Starring: Jack O’Connell, Ben Mendelsohn, Rupert Friend
Despite only being 19, because of his unstable and violent nature, Eric (O’Connell) is transferred from a Young Offender Institution to an adult Prison two years early (referred to be as being ‘starred up’). Now having to fend for himself amongst hardened and dangerous criminals, Eric has also been placed in the same wing as his father Neville (Mendelsohn), only increasing the tension within the wing. Written off as a ‘control problem’ by the Governor of the wing, Eric seems on a path to complete destruction, until the wing’s voluntary therapist (Friend) mentor’s Eric to help him control his severe anger and trust issues. However, with tension and unease on the wing increasing due to Eric’s arrival, only exacerbated by his complex relationship with his father, does Eric even stand a chance to find redemption?
Here in Britain we do like an intense and moody prison drama, whether it is on film or TV. David Mackenzie’s low budget addition certainly contains the occasional contrivance and cliché, but is a superbly acted, written and put together drama whose feeling of authenticity creates an atmospheric, intense and engaging experience.
Drawing on his own personal experience as a prison therapist, debut screenwriter Jonathan Asser’s naturalistic and macho dialogue feels never less than authentic as many of the film’s characters use it as a defence mechanism to mask personal traumas and issues that often rear their ugly head. Filmed in a disused Belfast prison, Mackenzie’s camerawork and Michael McDonough’s cinematography create a genuine sense of claustrophobia. Many scenes unfold slowly, almost happening in real time, and though they make the film’s 106 minute running time feel longer, this only adds to the authenticity as (I can only imagine) prison itself can feel like that, and there is without a doubt an underlying and uncomfortable feeling of tension throughout the narrative that feels natural and never forced.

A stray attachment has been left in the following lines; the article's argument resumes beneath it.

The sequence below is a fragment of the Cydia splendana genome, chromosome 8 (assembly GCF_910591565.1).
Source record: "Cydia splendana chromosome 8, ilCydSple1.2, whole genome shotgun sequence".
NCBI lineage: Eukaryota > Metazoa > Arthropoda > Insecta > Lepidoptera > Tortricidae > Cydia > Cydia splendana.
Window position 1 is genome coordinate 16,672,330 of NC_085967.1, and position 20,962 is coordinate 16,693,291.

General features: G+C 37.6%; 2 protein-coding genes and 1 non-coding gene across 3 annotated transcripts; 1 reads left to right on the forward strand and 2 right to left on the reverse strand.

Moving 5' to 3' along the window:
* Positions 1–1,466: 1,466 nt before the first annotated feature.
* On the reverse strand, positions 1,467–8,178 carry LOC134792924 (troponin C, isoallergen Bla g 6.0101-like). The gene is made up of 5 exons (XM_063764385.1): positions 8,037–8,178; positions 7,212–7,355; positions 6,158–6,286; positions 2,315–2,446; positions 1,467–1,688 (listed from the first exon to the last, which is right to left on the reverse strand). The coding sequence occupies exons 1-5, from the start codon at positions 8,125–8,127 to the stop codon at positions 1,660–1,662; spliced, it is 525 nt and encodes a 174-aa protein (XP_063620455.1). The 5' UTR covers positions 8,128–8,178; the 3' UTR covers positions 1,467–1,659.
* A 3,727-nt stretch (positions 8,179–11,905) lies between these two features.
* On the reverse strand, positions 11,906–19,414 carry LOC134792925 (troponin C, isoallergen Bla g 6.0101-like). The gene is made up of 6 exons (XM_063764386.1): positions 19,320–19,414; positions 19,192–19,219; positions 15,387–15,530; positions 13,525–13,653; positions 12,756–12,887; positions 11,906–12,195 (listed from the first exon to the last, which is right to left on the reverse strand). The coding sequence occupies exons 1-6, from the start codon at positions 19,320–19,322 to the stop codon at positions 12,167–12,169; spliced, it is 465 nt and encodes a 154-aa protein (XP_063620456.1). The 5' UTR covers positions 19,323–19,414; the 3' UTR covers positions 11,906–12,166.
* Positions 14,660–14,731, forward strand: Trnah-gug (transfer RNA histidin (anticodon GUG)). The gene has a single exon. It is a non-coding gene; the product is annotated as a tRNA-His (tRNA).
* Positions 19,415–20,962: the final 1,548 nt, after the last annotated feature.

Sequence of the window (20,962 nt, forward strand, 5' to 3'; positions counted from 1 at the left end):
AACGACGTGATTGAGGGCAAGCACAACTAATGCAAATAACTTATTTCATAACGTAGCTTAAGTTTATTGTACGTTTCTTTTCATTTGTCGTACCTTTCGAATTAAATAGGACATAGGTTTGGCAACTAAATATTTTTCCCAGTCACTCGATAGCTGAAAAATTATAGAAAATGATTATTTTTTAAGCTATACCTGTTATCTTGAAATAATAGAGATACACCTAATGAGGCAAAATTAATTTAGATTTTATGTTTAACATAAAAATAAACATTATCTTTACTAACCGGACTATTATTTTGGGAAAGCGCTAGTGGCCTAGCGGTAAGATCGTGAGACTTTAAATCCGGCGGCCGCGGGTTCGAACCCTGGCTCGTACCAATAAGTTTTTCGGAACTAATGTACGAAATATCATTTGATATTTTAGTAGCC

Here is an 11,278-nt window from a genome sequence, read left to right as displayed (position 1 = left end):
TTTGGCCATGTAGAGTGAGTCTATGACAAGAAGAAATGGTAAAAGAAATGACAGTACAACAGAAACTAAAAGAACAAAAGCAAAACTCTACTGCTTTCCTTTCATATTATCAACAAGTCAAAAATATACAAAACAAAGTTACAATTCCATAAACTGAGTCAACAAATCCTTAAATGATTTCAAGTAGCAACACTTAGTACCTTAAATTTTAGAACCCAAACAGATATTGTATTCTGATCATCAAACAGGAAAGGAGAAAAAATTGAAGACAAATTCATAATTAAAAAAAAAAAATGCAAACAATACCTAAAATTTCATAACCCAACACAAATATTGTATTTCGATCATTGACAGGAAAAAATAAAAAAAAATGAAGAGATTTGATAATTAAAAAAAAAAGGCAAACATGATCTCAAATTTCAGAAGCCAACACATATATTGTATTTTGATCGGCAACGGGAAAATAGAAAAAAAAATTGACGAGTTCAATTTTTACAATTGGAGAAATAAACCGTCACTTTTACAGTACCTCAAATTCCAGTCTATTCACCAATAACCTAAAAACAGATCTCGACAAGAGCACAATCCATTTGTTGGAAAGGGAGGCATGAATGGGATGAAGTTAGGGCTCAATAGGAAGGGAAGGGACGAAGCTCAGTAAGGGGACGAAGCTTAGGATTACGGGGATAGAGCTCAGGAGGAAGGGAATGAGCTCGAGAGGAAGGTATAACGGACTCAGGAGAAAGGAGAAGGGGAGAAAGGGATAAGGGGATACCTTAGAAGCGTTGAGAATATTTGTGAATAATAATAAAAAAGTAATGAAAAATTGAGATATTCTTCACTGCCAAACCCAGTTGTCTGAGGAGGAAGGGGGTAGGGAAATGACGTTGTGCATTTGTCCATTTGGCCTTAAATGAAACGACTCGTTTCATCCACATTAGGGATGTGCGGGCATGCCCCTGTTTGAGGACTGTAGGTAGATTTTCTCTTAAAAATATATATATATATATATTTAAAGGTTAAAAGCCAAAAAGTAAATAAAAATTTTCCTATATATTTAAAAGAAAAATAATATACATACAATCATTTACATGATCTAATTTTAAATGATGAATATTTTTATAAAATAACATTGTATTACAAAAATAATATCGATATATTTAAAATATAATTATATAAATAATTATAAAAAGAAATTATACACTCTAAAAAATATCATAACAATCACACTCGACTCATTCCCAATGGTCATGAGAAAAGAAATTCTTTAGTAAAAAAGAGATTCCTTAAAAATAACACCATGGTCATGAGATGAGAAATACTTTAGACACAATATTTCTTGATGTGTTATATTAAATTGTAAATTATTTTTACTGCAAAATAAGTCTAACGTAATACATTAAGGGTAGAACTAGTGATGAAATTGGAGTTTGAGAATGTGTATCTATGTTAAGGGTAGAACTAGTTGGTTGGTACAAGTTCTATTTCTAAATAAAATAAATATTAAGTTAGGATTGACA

Though some of the plot devices do feel a little contrived, with certain elements verging on melodrama, this is ultimately a character driven narrative. The characters themselves are extremely well written, with dialogue used very sparingly as exposition, helping to enhance the depth of these incredibly complex characters. Though I do not feel he will ever be the greatest actor, and was out of his depth in 300: Rise of an Empire, the role of Eric is perfectly suited to Jack O’Connell’s style and he delivers a physically committed performance, putting so much anger and frustration into every facial expression and line of dialogue. It is full compliment to Asser and O’Connell that we care if Eric finds redemption and are intrigued to see if he can actually change.
In yet another role playing a nasty piece of work, Ben Mendelsohn is a superb screen presence as Neville (he nails the accent too), and though his character arc may be less than surprising, he proves to be an engaging antihero. Rupert Friend is also exceptional as the prison therapist; giving a suitably physical and edgy performance, his body language and delivery of every line of dialogue he says suggesting more dark history about his character than is ever explained (a good move from Asser in my view as this is ultimately not the therapist’s story), but ultimately giving him more depth as a character.
Though the final third does descend into melodrama, many plot developments can be seen a mile off and some of the Prison staff feel like contrived caricatures, the natural feeling of intensity and claustrophobia remains, and Asser is happy to pose questions, but not necessarily answer them all, making the whole experience all the more memorable and engaging from start to finish.
Though narrative contrivances and melodrama do rear their ugly head, thanks to great performances and a script from someone who knows what he is writing about, Starred Up is a claustrophobic, intense and genuinely engaging British drama.